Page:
Management Considerations for Pediatric Oral Surgery and Oral Pathology
This best practice defines, describes clinical presentation, and establishes criteria and therapeutic goals for common pediatric oral surgery procedures and oral pathological conditions. Pediatric oral surgery requires special considerations such as parental consent, knowledge of developing anatomy and dentition, potential for adverse effects on growth, behavior guidance. and peri- and post-operative management. Odontogenic infections usually are managed with pulp therapy, extraction, or incision and drainage. However, cases with systemic manifestations require antibiotic therapy. Extraction of erupted, unerupted, impacted, and supernumerary teeth are discussed with emphasis on a careful approach to avoid injury to adjacent teeth, permanent successors, and other hard and soft tissues. Considerations for surgical correction of frenulum attachments are reviewed. Guidance is provided for biopsies, a procedure which can establish a definitive diagnosis for most oral lesions. Common lesions in infants include Epstein pearls, Bohn nodules, and dental lamina cysts, and rare lesions include congenital epulis of the newborn and melanotic neuroectodermal tumor of infancy. Management of these lesions and natal and neonatal teeth is reviewed. Oral lesions in children and adolescents including eruption cysts, mucoceles, recurrent aphthous stomatitis, and pyogenic granuloma also are addressed. While most lesions are mucosal conditions, developmental anomalies, or inflammatory lesions, practitioners should be vigilant for neoplastic diseases.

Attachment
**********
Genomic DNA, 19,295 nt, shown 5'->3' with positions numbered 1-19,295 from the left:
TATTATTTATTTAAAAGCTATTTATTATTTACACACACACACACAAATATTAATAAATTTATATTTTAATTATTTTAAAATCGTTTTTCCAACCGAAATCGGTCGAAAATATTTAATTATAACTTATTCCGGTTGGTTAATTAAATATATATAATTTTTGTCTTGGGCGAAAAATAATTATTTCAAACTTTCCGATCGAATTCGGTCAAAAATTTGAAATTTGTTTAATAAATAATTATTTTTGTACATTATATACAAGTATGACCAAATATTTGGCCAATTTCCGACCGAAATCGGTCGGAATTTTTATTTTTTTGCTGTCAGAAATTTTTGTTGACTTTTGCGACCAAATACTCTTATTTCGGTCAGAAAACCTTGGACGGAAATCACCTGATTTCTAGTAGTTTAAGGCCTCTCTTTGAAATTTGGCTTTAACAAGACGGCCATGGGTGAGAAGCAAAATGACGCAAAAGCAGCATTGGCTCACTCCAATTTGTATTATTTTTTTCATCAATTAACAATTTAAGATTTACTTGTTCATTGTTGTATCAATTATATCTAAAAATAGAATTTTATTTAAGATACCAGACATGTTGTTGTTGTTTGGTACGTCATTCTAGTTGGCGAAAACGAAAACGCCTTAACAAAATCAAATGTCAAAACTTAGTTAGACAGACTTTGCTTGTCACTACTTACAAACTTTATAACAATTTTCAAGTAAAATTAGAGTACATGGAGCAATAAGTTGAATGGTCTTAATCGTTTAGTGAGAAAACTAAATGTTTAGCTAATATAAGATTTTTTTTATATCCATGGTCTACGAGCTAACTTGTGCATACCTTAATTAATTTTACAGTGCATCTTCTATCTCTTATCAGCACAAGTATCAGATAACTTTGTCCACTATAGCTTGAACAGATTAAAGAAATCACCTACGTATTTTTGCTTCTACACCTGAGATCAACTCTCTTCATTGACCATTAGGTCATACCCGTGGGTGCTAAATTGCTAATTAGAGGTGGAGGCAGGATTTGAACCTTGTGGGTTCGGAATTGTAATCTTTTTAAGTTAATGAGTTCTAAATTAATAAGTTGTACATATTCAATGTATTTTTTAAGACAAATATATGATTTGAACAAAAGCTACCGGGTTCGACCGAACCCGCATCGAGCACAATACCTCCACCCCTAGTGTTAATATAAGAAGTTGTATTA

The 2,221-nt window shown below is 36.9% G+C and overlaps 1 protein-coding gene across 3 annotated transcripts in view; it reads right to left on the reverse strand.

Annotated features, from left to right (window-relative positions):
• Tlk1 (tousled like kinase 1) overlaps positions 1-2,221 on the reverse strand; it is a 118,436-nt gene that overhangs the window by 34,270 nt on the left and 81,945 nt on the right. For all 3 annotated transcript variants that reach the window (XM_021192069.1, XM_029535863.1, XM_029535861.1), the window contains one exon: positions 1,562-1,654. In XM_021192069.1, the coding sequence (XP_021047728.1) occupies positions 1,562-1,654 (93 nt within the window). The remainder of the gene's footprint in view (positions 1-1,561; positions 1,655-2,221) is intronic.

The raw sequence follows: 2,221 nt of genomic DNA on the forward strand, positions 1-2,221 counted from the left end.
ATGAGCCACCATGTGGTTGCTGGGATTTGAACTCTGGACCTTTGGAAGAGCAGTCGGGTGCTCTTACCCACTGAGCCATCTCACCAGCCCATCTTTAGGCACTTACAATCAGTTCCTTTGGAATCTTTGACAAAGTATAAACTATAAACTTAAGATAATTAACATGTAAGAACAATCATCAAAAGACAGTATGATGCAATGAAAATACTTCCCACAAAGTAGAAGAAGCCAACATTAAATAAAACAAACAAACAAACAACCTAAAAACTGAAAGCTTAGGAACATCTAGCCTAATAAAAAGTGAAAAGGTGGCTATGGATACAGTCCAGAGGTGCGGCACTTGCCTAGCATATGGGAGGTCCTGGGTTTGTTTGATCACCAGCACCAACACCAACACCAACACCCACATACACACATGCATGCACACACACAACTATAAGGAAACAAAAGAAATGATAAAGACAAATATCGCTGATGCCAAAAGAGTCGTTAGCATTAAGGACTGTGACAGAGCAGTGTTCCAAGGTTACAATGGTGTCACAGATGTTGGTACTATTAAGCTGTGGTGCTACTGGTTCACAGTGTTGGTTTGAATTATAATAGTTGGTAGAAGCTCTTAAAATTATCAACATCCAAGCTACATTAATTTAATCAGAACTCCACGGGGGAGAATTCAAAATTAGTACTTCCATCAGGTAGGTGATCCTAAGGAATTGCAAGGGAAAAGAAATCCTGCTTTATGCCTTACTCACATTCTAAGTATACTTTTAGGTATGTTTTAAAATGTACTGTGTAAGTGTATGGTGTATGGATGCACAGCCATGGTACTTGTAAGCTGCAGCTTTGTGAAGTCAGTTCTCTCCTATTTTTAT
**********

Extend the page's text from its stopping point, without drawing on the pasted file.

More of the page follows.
This document was developed through a collaborative effort of the American Academy of Pediatric Dentistry Councils on Clinical Affairs and Scientific Affairs to offer updated information and guidance on management considerations for pediatric oral surgery and oral pathology.
KEYWORDS: ORAL SURGICAL PROCEDURES, PATHOLOGY, ORAL, TOOTH EXTRACTION, DIAGNOSIS, ORAL